Constructed in the Neolithic, the great passage tomb at Newgrange appears to have remained a place of spiritual importance long after it’s Stone Age builders had passed away. This is suggested by pair of gold Roman coins which were discovered at the the site. Probably representing votive offerings, they were deposited at the tomb sometime during the 4th century AD. They depict the Emperors Constantine I and Constantine II and were struck at the Roman mint in Trier, a city now located in modern Germany.
The first coin bears the inscription CONSTANTINVS P F AVG and dates from AD 330-337, while the second coin is inscribed CONSTANTINVS IVN NOB C and dates from AD 320-330. They both contain small loops for suspension, which suggests that they had been reused as pendants. Valuable items, their deposition at Newgrange, beyond the western borders of the Roman Empire, is unlikely to represent a casual loss.
The coins form part of a very important corpus of Roman material from the site. This collection of Roman artefacts includes at least 25 coins (Carson & Kelly, 1977) along with a number of rings, brooches and torc fragments. The majority of these object came from two specific locations; the area in front of the tomb entrance and the ground surrounding the three largest stones of the Great Stone Circle, which surrounds the monument.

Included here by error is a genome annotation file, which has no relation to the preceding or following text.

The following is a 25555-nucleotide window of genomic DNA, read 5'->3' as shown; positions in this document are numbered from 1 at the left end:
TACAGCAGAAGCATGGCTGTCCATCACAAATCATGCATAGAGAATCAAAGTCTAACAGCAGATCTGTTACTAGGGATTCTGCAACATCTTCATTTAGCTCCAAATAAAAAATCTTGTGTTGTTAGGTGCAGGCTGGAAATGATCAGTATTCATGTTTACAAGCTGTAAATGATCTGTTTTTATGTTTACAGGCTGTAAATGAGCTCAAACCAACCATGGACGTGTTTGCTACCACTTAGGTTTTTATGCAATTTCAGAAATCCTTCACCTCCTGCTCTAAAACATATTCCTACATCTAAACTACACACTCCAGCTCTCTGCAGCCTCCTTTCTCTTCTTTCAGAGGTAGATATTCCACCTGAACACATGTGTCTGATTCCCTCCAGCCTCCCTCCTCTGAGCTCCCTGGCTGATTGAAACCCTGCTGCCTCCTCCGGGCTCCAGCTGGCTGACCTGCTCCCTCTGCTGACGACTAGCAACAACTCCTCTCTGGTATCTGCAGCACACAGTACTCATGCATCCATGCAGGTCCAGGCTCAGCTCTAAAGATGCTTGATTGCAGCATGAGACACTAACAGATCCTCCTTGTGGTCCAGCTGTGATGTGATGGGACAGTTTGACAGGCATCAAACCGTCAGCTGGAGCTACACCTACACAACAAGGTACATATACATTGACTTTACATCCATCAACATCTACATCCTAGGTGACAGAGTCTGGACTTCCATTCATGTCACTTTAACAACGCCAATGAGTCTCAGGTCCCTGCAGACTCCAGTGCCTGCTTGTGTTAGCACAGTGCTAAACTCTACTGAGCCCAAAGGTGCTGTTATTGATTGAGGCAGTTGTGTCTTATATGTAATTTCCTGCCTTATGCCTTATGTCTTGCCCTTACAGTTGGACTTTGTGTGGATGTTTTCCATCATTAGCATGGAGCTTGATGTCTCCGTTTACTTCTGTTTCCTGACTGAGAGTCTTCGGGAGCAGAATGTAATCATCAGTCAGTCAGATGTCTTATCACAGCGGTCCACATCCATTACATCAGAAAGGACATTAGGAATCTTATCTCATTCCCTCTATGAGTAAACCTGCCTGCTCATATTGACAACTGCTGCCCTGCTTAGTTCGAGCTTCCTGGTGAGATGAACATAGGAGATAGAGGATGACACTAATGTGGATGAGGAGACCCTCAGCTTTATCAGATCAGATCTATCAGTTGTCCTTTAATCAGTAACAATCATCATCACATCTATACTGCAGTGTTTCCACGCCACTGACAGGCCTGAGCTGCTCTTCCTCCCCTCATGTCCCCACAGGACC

This apparent deliberate placement of precious objects at significant locations is suggestive of votive deposition. Whether they were buried here by native Irish worshipers or pilgrims from the Roman world, remains a mystery. Similarly, the gods or goddesses venerated are unknown, although it may be significant that in later, medieval Irish texts, Newgrange is associated with the pre-Christian god, Dagda. Either way, the coins suggest that this great prehistoric monument was still viewed as a sacred place nearly 3,500 years after its construction.
Carson R. A. G. & O’Kelly C. 1977 ‘A Catalogue of the Roman Coins from Newgrange, Co. Meath and Notes on the Coins and Related Finds’ in Proceedings of the Royal Irish Academy. Section C: Archaeology, Celtic Studies, History, Linguistics, Literature, Vol. 77, pp. 35-55
Stout, G. & Stout, M. 2008, Newgrange, Cork University Press, Cork
Images of Newgrange through the ages
3 thoughts on “Roman coins from Newgrange”
You mention the gold loop at the top of each coin, but what about those holes? Were those also used for threading a piece of leather through?
They are so evocative when you consider that these may have been left there during the time that Christianity was co-exisiting with the earlier faith in Ireland. Just so interesting to think of the people who had cause to leave what must have been a precious treasure at the foot of a sacred place of a faith that was meeting and mixing with a new and likely strange new religion.